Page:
Republican voters are more likely to be motivated by a desire to defeat the opposing party than Democratic voters, according to a new Hill-HarrisX poll.
In June 22-23 survey, members of both parties were nearly equal in saying that they preferred their party because of its policy ideas and platforms but Democratic respondents were somewhat more inclined to say that they liked their party's candidates. Republicans, by contrast, were somewhat more likely to say that they were more concerned with defeating Democrats than liking their candidates.
Fifteen percent of Republican respondents said that they liked the GOP's candidates while 21 percent of Democrats said they like party's. Twenty-four percent of Republicans said that stopping the other party was why they usually voted Republican. Nineteen percent of Democrats said the same.
Respondents who identified as independents were less likely than partisans to say that the party they generally preferred had ideas and policies that they liked. Fifty-one percent of independent participants said this. By contrast, 61 percent of Republicans said that they liked the GOP's policy ideas and platform while 60 percent of Democrats said the same about their party.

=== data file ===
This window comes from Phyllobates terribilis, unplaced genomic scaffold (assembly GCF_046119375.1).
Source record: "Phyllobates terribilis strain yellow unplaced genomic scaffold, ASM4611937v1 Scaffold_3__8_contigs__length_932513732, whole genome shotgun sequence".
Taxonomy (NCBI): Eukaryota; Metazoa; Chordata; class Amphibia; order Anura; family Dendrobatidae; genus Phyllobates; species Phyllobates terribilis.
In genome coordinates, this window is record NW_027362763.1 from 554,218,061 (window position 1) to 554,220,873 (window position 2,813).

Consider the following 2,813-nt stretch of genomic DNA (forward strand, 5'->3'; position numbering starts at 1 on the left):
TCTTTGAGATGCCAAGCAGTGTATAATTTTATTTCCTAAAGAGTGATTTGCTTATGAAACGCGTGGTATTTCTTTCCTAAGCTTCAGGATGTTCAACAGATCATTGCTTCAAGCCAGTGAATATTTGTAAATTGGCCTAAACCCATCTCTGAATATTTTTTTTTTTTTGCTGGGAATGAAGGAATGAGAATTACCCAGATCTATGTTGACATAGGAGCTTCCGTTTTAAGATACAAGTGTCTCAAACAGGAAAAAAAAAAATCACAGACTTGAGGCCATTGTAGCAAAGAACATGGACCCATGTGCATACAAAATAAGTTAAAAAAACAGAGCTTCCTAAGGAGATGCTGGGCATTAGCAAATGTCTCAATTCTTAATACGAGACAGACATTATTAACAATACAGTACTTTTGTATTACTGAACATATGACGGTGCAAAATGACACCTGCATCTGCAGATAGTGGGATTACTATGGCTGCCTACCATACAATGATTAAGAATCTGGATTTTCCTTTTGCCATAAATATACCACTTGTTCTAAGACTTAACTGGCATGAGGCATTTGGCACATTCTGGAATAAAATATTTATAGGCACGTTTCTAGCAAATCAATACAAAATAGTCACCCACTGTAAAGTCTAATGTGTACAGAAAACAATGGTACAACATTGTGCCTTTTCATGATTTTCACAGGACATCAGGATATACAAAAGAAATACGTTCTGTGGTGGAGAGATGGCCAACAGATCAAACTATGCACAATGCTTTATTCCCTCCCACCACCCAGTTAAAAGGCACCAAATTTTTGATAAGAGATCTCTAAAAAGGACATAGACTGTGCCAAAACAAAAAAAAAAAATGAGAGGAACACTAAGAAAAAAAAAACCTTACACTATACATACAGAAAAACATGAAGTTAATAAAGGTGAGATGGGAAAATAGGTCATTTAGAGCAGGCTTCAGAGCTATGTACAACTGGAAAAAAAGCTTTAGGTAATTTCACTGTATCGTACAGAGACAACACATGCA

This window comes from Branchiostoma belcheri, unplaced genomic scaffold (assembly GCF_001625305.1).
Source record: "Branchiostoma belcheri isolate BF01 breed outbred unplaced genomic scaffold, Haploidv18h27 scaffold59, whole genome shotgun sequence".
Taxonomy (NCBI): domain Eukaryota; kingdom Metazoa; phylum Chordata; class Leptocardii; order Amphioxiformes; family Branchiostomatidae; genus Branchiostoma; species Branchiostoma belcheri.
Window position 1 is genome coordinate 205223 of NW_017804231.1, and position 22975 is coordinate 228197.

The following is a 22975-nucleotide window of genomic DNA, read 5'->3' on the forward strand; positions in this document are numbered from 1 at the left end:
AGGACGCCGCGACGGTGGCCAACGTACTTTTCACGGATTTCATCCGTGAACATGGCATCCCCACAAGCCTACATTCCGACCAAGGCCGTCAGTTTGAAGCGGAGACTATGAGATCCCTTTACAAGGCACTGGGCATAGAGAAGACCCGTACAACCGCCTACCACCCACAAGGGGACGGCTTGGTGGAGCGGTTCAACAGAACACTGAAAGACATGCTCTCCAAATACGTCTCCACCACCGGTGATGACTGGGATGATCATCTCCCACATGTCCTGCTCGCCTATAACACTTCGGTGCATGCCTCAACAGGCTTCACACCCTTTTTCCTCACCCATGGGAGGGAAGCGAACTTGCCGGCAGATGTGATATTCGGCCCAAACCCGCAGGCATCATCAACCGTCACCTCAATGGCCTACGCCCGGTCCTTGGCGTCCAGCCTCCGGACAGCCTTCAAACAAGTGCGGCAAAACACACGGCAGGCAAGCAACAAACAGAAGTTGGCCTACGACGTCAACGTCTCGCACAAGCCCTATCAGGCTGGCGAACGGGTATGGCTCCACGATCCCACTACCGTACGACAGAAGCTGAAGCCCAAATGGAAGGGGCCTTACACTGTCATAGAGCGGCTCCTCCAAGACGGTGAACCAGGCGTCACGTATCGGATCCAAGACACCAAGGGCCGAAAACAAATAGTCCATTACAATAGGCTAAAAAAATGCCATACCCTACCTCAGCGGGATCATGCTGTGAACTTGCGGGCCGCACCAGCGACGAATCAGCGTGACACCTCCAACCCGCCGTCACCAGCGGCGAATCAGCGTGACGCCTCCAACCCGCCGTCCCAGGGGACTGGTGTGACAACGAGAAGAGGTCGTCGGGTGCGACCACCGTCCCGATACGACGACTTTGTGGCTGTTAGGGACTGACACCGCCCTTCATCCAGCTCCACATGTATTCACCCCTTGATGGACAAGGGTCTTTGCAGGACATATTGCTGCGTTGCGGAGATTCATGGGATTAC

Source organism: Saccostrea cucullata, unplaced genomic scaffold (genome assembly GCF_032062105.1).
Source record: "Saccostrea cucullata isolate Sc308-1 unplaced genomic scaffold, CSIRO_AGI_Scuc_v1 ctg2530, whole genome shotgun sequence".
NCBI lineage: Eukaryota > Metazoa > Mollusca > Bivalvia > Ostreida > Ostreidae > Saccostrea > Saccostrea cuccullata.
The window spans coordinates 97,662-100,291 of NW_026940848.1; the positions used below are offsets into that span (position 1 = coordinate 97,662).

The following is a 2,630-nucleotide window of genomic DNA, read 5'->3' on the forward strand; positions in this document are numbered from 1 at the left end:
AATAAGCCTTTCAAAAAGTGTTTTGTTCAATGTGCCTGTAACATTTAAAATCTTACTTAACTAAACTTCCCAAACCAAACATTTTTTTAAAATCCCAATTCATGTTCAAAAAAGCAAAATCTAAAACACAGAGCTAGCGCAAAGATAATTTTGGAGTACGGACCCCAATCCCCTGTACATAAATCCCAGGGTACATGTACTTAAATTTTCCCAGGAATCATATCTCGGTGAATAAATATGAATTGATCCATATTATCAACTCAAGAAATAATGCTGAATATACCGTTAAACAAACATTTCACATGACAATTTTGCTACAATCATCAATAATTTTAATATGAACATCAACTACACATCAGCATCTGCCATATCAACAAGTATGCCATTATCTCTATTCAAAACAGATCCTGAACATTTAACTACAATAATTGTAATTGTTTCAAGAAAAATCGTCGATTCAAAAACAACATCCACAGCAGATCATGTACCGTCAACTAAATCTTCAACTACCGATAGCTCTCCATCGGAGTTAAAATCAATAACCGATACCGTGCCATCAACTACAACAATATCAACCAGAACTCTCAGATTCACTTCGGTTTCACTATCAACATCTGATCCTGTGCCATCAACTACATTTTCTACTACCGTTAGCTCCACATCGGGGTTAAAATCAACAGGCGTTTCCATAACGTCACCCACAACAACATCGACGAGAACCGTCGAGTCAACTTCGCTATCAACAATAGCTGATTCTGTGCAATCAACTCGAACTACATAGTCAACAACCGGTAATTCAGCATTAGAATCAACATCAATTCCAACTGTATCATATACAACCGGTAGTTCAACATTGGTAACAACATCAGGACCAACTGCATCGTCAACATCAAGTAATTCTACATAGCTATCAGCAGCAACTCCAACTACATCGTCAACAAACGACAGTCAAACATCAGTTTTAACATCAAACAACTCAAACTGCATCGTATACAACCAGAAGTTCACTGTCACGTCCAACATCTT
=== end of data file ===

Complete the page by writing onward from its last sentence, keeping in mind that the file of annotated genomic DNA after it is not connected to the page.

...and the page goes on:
The survey also found some differences across ideological groups with more conservative respondents being more likely to say that opposing the other party was the prime reason behind their voting.
Twenty-nine percent of those surveyed who identified as conservative said stopping the other party was the main reason behind their voting decisions, 11 percent more than the 18 percent of liberals who said the same.
The poll was conducted June 22-23 online among a statistically representative panel of 1,000 registered voters. The survey has a 95 percent confidence level and a 3.1 percent sampling margin of error.
— Matthew Sheffield